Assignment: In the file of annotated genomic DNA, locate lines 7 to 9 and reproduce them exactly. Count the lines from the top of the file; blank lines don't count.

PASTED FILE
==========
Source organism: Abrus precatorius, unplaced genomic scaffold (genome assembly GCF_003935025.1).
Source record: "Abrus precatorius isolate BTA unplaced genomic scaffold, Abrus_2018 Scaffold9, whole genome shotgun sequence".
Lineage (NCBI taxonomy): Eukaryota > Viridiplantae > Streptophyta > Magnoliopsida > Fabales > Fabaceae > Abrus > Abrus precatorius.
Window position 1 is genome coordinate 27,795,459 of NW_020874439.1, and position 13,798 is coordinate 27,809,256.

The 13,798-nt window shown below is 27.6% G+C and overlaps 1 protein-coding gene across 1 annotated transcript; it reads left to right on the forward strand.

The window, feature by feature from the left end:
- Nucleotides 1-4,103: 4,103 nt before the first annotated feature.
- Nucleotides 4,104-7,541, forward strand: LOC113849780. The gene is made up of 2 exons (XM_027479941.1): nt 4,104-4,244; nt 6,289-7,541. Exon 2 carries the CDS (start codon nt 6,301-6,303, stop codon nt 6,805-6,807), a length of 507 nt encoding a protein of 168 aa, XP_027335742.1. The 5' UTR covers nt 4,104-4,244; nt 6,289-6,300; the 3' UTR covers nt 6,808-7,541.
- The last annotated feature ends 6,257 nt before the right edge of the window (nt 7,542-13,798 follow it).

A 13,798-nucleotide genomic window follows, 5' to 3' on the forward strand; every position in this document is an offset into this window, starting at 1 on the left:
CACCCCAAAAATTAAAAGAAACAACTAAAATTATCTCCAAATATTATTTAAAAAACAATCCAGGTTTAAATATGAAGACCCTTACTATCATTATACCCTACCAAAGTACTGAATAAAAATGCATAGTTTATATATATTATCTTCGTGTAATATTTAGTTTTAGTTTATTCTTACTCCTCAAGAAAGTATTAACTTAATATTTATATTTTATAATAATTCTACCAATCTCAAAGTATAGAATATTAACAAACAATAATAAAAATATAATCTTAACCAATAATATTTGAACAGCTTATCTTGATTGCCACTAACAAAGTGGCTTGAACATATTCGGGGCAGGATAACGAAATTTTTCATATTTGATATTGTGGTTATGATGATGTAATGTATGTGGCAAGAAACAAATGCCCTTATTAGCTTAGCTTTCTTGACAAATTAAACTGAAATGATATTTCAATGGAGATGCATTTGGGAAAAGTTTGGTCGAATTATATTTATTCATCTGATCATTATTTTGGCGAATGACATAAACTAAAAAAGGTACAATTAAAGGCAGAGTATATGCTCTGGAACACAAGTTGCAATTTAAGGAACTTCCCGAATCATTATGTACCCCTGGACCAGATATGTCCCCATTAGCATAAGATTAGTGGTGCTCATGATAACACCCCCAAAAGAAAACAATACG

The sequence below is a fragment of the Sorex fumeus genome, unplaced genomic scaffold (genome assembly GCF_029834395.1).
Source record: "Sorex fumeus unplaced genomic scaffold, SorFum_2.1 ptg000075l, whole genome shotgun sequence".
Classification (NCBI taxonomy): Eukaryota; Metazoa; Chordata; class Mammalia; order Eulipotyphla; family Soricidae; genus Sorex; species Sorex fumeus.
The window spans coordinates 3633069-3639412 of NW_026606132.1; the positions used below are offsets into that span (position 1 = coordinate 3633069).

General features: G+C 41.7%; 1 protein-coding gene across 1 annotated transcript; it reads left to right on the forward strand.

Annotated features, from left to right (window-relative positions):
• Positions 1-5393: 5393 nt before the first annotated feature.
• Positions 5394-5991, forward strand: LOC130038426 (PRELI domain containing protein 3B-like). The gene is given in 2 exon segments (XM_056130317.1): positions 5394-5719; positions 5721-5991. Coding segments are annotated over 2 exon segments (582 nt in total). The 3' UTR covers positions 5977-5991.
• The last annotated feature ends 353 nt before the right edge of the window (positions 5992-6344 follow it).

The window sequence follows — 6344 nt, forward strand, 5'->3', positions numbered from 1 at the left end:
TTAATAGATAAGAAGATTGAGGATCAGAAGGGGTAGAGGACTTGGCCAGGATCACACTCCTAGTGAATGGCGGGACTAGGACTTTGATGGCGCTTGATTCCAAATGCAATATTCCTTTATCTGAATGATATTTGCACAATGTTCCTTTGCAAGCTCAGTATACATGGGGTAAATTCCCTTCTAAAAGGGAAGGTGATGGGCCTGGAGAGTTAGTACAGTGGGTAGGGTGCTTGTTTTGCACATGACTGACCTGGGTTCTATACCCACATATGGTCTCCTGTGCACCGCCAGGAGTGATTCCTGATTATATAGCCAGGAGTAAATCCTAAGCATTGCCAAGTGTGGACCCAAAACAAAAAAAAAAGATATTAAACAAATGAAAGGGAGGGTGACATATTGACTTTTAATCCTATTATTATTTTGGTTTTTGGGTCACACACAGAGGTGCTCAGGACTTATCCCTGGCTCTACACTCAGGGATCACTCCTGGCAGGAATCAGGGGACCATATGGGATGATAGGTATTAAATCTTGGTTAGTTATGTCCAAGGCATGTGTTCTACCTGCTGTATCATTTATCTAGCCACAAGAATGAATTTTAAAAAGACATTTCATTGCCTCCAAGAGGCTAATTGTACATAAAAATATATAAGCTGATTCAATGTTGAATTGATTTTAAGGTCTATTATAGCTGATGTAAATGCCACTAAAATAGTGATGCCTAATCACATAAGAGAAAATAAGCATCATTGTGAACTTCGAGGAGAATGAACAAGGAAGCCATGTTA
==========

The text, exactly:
- Nucleotides 1-4,103: 4,103 nt before the first annotated feature.
- Nucleotides 4,104-7,541, forward strand: LOC113849780. The gene is made up of 2 exons (XM_027479941.1): nt 4,104-4,244; nt 6,289-7,541. Exon 2 carries the CDS (start codon nt 6,301-6,303, stop codon nt 6,805-6,807), a length of 507 nt encoding a protein of 168 aa, XP_027335742.1. The 5' UTR covers nt 4,104-4,244; nt 6,289-6,300; the 3' UTR covers nt 6,808-7,541.
- The last annotated feature ends 6,257 nt before the right edge of the window (nt 7,542-13,798 follow it).